Liver disease is a serious condition. And, while most people traditionally associate liver disease with the long-term abuse of alcohol, doctors are realizing that this isn't the sole culprit of damage to one's liver.
Obesity is also to blame for increased liver problems. As our diets worsen and our sedentary lifestyles increase, ailments that used to be caused by one harmful habit are being replaced by others. That's exactly what happens in a case of non-alcoholic fatty liver disease or NALFD.
The most recent estimates believe that between 20-30 percent of all adults and more than 10 percent of all children in the United States have a fatty liver not derived from drinking alcohol. Unfortunately, in already obese adults and children, rates are much higher, causing great concern among medical practitioners.
Non-alcoholic fatty liver disease (NAFLD) occurs when fat accumulates around people's liver who drink very little or no alcohol at all. The accumulation of fat in the liver affect the liver's ability to handle everyday tasks such as filtering your blood and breaking down red blood cells.
This eventually leads to nonalcoholic steatohepatitis (NASH). Although what exactly causes NASH to develop has yet to be discovered, there are a few hints out there.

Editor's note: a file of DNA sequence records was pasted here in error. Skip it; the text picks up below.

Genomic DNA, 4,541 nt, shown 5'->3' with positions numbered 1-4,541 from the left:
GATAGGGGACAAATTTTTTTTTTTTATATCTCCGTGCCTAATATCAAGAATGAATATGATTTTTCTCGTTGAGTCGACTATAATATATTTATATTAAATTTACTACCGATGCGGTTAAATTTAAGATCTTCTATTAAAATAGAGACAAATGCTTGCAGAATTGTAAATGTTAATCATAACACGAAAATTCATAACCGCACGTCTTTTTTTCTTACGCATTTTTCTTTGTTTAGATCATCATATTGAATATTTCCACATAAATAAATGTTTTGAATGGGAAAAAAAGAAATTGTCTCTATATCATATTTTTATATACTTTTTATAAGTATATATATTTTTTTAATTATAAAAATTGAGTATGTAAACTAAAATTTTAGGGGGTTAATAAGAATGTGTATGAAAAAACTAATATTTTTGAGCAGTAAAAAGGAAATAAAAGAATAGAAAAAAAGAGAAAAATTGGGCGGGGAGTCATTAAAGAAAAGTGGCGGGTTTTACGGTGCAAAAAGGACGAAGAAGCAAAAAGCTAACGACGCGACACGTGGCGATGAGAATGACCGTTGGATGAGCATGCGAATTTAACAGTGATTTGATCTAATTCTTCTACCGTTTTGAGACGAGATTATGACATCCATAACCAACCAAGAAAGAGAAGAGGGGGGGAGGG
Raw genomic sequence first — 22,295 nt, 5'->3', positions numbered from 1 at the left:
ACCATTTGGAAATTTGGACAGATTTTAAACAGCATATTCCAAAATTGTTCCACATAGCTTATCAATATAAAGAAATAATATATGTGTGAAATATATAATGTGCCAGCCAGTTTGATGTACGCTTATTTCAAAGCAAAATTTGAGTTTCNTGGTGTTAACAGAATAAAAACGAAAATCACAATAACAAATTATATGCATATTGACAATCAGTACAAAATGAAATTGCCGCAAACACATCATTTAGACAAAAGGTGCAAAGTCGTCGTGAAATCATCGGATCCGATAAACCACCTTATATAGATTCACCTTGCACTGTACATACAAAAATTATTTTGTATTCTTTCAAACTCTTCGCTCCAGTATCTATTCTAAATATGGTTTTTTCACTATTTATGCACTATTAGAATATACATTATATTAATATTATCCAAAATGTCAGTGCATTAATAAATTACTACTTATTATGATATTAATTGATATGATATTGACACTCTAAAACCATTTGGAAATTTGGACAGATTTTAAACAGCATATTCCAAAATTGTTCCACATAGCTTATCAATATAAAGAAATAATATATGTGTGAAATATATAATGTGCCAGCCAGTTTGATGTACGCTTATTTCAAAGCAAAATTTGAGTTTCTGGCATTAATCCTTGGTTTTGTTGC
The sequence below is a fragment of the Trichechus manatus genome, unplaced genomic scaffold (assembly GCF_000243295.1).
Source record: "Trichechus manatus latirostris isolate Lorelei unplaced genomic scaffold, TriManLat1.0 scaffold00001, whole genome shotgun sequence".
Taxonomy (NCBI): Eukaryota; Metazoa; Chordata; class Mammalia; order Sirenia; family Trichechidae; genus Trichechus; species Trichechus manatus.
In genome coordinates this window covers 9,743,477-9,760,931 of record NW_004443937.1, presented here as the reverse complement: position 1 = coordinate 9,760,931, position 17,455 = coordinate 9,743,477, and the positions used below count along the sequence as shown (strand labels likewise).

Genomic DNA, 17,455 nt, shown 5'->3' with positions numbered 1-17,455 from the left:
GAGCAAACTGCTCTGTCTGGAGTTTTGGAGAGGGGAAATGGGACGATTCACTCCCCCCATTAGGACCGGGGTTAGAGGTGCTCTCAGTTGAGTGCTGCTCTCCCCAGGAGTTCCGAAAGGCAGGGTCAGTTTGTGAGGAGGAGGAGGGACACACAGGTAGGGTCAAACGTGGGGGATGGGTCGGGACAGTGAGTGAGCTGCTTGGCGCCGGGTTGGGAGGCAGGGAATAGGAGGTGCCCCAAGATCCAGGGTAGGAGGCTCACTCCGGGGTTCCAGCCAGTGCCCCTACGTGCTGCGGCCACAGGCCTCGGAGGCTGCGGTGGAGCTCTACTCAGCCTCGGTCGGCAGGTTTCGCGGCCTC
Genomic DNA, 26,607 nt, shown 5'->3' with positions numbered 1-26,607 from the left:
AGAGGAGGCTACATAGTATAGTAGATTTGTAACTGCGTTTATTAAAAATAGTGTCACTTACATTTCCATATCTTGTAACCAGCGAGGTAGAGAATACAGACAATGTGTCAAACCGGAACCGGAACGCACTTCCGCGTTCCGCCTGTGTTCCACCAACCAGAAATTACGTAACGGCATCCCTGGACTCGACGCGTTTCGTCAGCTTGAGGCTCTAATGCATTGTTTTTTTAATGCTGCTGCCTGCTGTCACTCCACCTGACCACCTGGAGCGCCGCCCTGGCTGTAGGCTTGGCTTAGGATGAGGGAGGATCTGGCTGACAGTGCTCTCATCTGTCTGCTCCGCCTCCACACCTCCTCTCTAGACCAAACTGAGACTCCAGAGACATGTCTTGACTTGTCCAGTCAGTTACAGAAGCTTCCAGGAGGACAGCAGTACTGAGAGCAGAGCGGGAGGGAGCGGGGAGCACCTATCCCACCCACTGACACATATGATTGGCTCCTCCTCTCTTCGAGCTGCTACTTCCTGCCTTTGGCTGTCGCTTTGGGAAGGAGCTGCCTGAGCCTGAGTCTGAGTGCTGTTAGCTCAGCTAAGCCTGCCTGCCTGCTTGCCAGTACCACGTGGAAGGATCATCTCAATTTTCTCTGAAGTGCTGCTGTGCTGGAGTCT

Evidence suggests that this more serious form of non-alcoholic liver disease could come from inflammation, the death of liver tissues, an imbalance of bacteria in the digestive system, or from the proteins released by our bodies which are toxic to the liver.
Perhaps the worst part about the non-alcoholic fatty liver disease is that it seems to arise with little to no symptoms. Since the fat that accumulates does so around the liver, oftentimes it can go unnoticed, especially in those who are overweight. With no symptoms, the patient isn't aware of any abnormal health issues.
Although medical professionals are beginning to understand, that there may be signals which point to the presence of non-alcoholic fatty liver disease, some of these signs are obviously connected to the abdominal area, such as abdominal pain and rapid weight loss. Others and completely separate signals include skin discoloration (a common sign of liver dysfunction), loss of appetite, dark urine, swelling in the ankles and legs, difficulty concentrating, etc.
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